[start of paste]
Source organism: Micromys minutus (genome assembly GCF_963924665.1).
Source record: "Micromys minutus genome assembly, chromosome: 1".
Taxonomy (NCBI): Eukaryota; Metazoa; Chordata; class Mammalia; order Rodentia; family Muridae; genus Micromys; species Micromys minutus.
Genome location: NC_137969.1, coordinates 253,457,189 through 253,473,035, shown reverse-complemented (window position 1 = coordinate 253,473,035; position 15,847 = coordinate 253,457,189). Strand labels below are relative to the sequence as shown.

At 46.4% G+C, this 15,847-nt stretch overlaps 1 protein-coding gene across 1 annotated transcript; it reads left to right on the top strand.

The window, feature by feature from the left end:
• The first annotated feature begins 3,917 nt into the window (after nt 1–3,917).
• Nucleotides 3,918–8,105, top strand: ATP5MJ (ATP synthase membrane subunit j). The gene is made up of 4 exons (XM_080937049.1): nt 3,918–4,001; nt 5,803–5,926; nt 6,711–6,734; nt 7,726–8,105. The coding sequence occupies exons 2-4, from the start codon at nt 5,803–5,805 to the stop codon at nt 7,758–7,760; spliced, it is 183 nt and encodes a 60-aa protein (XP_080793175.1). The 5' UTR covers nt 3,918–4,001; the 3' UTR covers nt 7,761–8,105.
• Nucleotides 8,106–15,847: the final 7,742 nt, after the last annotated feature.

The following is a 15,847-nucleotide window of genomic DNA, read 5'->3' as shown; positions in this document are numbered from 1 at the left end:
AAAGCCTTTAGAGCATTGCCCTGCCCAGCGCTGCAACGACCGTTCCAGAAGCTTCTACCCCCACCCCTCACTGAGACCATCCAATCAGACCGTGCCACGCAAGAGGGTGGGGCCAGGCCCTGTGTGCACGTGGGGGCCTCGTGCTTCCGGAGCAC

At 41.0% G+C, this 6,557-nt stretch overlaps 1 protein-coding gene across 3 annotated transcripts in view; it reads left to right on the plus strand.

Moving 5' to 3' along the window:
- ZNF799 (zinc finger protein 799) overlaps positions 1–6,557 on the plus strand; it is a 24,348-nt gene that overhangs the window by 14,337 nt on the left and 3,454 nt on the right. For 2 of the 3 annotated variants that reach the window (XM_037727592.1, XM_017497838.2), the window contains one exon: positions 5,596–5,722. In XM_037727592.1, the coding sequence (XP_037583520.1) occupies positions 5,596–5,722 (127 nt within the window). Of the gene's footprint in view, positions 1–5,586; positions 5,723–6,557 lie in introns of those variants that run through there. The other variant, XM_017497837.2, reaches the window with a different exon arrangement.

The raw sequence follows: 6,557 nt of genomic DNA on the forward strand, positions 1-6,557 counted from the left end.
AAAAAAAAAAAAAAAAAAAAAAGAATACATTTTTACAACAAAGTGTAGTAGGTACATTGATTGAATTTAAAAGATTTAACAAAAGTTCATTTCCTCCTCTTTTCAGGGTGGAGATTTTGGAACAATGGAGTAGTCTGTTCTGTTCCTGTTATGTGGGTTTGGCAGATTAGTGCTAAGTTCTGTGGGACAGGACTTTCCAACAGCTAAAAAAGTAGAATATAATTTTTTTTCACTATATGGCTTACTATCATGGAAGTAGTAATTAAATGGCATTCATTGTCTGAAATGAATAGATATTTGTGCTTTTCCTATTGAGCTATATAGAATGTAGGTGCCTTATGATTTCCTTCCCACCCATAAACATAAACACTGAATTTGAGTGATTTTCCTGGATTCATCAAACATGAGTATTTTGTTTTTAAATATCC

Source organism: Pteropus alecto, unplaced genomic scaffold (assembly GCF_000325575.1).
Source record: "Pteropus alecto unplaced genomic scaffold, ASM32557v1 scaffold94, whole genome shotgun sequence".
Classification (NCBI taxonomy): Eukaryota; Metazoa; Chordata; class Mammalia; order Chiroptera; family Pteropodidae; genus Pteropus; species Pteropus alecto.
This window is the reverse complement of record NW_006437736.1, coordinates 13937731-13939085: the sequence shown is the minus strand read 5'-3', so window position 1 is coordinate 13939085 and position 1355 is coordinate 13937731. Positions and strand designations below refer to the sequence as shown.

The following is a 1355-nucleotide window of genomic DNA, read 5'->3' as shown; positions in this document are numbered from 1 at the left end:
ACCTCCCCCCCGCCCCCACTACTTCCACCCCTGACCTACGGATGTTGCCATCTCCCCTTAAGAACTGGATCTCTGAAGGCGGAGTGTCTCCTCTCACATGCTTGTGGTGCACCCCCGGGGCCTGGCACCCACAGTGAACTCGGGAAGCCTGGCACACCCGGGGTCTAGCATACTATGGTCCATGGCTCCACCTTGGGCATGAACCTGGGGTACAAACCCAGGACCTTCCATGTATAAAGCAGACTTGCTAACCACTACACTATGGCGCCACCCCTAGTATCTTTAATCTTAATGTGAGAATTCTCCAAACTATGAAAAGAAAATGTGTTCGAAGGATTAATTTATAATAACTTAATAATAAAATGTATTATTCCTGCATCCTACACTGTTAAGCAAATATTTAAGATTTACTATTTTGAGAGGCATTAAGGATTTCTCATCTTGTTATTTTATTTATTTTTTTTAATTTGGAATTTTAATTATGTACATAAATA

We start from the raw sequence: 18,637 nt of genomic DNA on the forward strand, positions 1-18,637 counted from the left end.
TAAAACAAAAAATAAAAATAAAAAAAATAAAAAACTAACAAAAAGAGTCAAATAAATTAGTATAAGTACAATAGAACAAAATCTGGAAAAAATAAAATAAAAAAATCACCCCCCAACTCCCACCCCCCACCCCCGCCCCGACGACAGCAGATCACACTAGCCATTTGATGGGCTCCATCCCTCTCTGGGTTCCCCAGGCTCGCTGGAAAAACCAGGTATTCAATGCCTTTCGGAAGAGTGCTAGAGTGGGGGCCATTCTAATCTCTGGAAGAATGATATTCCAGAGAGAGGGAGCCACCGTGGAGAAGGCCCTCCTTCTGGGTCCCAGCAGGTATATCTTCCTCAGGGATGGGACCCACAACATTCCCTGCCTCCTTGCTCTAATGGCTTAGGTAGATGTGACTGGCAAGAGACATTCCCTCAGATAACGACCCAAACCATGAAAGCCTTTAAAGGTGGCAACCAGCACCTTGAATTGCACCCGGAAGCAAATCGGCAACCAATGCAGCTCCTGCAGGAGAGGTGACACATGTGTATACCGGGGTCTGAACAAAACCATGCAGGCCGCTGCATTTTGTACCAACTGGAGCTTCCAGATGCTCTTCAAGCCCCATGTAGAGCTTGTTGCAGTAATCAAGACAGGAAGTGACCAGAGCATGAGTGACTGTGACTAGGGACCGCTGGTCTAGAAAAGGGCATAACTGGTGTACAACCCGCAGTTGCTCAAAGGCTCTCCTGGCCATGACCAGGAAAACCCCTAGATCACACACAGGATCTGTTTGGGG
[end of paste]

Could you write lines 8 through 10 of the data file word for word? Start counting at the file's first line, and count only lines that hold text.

• Nucleotides 3,918–8,105, top strand: ATP5MJ (ATP synthase membrane subunit j). The gene is made up of 4 exons (XM_080937049.1): nt 3,918–4,001; nt 5,803–5,926; nt 6,711–6,734; nt 7,726–8,105. The coding sequence occupies exons 2-4, from the start codon at nt 5,803–5,805 to the stop codon at nt 7,758–7,760; spliced, it is 183 nt and encodes a 60-aa protein (XP_080793175.1). The 5' UTR covers nt 3,918–4,001; the 3' UTR covers nt 7,761–8,105.
• Nucleotides 8,106–15,847: the final 7,742 nt, after the last annotated feature.

The following is a 15,847-nucleotide window of genomic DNA, read 5'->3' as shown; positions in this document are numbered from 1 at the left end: